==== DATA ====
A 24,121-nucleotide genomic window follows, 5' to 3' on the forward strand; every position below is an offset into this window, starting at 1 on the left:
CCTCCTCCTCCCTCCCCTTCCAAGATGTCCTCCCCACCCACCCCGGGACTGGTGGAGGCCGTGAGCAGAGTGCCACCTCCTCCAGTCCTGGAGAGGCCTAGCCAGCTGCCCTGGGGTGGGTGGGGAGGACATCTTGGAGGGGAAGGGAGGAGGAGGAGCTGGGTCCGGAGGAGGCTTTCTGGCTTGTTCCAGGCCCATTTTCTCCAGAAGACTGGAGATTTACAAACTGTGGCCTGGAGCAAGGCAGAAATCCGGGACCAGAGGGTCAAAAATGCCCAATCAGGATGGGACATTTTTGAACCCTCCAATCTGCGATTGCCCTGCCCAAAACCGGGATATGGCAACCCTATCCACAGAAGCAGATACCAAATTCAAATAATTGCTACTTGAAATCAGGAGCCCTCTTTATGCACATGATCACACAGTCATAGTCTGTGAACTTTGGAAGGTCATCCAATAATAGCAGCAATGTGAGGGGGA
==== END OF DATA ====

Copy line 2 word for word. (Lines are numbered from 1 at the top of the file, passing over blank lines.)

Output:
CCTCCTCCTCCCTCCCCTTCCAAGATGTCCTCCCCACCCACCCCGGGACTGGTGGAGGCCGTGAGCAGAGTGCCACCTCCTCCAGTCCTGGAGAGGCCTAGCCAGCTGCCCTGGGGTGGGTGGGGAGGACATCTTGGAGGGGAAGGGAGGAGGAGGAGCTGGGTCCGGAGGAGGCTTTCTGGCTTGTTCCAGGCCCATTTTCTCCAGAAGACTGGAGATTTACAAACTGTGGCCTGGAGCAAGGCAGAAATCCGGGACCAGAGGGTCAAAAATGCCCAATCAGGATGGGACATTTTTGAACCCTCCAATCTGCGATTGCCCTGCCCAAAACCGGGATATGGCAACCCTATCCACAGAAGCAGATACCAAATTCAAATAATTGCTACTTGAAATCAGGAGCCCTCTTTATGCACATGATCACACAGTCATAGTCTGTGAACTTTGGAAGGTCATCCAATAATAGCAGCAATGTGAGGGGGA